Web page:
An important quality of a good leader is their authenticity; their ability to remain true to themselves, their beliefs, and their values. In fact, the good leader doesn’t have to simply remain true to themselves, but they must also be able to transfer their values and beliefs to his/her team.
Indonesia’s Joko Widodo won a closely fought presidential election on promises to break with the authoritarian past, improve welfare for the poor and take on corruption, end nepotism and intolerance, which had flourished during the 31-year-long dictatorship of former President Suharto. He seeks to focus on education and modern technology and enjoyed a good relationship with Obama. He now hopes to continue to work together with Trump “to build peace and create prosperity for the world.”
In response to the early criticisms of the trait approach, theorists began to research leadership as a set of behaviors, evaluating the behavior of successful leaders, determining a behavior taxonomy, and identifying broad leadership styles. David McClelland, for example, posited that leadership takes a strong personality with a well-developed positive ego. To lead, self-confidence and high self-esteem are useful, perhaps even essential.
Consider the statistic that, on average, (a whopping) 69% of employee satisfaction and performance is attributable to the action of the work unit leader.1 Leaders play a unique role with each one of their followers, and it can be a powerful one that ultimately erodes or contributes to the creation of value and success for the organisation, its customers, the work team, and leaders themselves.
Individuals with dominant personalities – they describe themselves as high in the desire to control their environment and influence other people, and are likely to express their opinions in a forceful way – are more likely to act as leaders in small-group situations.
Regardless of how old you are, where you live, or what your career goals are, it’s likely your ultimate goals in life are to be happy and successful. To be successful means more than just having money and making your mark. It means following your passions, living purposefully, and enjoying the present moment.
LEADER is part of the current Scottish Rural Development Programme (SRDP). More Information is available on the development of the next LEADER programme (2014-20) at the Scottish Rural Network website.
Vision provides direction and without direction, there’s not much point to all that planning; your small business will still flail about. So if you don’t have one already, take your first step by creating a vision statement for your business.
You will change your life by achieving just one important goal, you create a pattern, a template for personal success in your subconscious mind. You will change your life and be automatically directed, and driven toward repeating that success in other things that you attempt.
It’s no different at work; people do good work for the pay, or the prestige, or the recognition. They do bad work because they want to take it easy and still get paid. They work hard because they want to impress someone. To motivate your people better, figure out what they want and how you can give that to them for doing what you want them to do.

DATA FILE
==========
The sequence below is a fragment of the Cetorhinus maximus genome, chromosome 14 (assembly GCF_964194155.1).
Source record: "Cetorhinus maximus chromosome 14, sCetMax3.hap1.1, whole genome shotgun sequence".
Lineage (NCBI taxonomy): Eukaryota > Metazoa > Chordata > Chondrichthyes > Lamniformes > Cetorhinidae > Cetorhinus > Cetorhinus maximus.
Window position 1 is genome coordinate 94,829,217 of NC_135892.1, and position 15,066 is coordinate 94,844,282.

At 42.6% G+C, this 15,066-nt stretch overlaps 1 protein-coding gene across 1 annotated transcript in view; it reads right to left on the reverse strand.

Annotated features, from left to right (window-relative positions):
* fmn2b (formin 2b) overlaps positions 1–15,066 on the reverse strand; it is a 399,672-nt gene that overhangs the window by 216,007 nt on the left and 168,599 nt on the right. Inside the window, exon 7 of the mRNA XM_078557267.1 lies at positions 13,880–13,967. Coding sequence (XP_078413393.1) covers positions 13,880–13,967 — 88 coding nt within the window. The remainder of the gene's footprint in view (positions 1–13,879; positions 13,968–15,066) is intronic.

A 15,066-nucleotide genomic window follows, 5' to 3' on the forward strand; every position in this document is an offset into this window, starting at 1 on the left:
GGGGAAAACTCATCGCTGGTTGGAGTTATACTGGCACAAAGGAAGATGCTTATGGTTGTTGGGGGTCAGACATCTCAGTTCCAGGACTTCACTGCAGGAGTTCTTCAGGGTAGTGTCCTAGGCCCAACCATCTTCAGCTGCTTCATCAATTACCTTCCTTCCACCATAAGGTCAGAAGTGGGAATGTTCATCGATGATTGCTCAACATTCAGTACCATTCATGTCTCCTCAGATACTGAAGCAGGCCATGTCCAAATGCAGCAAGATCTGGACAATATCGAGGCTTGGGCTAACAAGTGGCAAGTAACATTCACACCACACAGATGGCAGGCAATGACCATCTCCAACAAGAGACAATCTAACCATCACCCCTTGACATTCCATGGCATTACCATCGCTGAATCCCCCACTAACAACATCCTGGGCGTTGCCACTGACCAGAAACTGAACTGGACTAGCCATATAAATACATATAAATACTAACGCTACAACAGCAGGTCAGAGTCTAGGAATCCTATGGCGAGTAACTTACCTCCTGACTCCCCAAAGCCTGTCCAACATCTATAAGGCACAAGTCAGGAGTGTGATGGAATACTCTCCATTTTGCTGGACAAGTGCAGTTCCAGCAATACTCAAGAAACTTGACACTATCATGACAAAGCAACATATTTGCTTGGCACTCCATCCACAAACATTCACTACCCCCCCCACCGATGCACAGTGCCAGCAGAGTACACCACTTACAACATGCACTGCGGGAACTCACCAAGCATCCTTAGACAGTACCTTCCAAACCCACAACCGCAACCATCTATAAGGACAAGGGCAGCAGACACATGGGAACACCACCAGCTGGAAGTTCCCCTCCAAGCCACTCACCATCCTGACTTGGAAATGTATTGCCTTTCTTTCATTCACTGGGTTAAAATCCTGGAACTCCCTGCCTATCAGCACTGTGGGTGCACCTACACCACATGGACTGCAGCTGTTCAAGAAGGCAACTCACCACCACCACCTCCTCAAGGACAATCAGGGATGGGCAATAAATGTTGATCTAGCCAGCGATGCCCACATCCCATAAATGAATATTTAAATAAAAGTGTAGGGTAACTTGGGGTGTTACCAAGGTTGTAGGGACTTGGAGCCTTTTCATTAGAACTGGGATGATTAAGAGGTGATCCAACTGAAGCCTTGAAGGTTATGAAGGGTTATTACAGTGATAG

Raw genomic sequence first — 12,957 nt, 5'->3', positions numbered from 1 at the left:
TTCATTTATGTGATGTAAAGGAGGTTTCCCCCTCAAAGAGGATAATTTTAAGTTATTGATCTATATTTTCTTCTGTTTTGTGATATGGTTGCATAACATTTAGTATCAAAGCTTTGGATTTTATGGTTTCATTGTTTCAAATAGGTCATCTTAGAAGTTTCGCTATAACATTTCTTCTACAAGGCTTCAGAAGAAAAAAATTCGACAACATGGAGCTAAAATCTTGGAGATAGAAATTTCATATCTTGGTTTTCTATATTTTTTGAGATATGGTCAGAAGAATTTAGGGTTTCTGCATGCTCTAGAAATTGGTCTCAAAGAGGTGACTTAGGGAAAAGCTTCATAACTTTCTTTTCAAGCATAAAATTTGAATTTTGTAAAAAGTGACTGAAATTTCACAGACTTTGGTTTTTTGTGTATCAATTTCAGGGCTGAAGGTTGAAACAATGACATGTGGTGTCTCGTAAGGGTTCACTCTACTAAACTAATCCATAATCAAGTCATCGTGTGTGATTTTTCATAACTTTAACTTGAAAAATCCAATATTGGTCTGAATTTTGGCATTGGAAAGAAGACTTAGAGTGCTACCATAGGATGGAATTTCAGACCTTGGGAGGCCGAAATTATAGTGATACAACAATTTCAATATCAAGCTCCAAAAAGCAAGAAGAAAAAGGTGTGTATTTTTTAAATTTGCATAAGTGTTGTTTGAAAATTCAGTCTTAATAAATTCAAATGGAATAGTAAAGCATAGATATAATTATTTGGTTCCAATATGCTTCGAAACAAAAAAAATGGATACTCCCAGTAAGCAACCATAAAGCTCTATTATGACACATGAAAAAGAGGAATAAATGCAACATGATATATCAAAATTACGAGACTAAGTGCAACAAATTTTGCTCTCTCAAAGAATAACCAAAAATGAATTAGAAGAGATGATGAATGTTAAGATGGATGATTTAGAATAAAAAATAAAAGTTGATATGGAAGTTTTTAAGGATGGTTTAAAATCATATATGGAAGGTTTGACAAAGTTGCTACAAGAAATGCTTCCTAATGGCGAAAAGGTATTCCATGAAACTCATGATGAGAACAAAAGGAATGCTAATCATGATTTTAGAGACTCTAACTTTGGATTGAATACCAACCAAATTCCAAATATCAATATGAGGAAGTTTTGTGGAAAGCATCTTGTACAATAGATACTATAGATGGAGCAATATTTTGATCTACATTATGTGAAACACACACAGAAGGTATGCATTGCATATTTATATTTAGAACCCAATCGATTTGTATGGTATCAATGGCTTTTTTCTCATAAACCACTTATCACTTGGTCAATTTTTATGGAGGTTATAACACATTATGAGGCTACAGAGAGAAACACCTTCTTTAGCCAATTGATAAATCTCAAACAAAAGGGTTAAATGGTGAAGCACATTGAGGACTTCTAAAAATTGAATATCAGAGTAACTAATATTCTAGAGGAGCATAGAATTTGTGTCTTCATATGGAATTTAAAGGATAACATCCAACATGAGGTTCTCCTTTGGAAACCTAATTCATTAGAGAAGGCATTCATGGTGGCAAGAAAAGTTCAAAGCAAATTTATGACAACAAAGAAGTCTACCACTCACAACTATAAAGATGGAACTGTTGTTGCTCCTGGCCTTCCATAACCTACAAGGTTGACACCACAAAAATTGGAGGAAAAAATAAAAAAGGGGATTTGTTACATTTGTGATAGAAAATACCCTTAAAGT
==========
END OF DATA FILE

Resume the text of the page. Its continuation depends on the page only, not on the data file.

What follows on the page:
Over and over, I have found that the keys to success are a single piece of information, a single idea at the right time, in the right situation, and change your life. I have also learned that the great truths are simple.
1. Decision Making Abilities: This might be by far the most important characteristic that a team might want in a person who would lead them. There are several scenarios in the professional world which require a level-headed person to make various decisions. These decisions basically make or break the team’s work as well as the person’s career. Therefore, these decisions have to be made with extreme care and caution. Only an experienced individual would be capable of making such decisions.
In organisational settings, we often hear that levels of trust in leaders are at an all-time low in the wake of the financial crisis, a series of corporate scandals, and the ongoing challenges faced by employees in securing “good work”. Although we inevitably hear most about high-profile cases of failure, leadership is not a process that just takes place at the top of the hierarchy. If we want to know about leadership and how it works in an organisational setting, we also need to look at how leadership behaviours and attitudes are diffused throughout the whole organisation.
I have learned over the years that a big success on a team is something to cherish and relish when it happens. When my team scored a big project, we should have celebrated with banana splits and trumpet parades all around the office. By not reveling as much, we probably zapped the motivation to push harder on the next project.
Accomplishment is often associated with success, but it is not the same. Accomplishment refers to the we desire when we attempt to reach specific goals. Basically it is the results that we plan or expect to occur. Success is the positive consequence or outcome of an achieved accomplishment.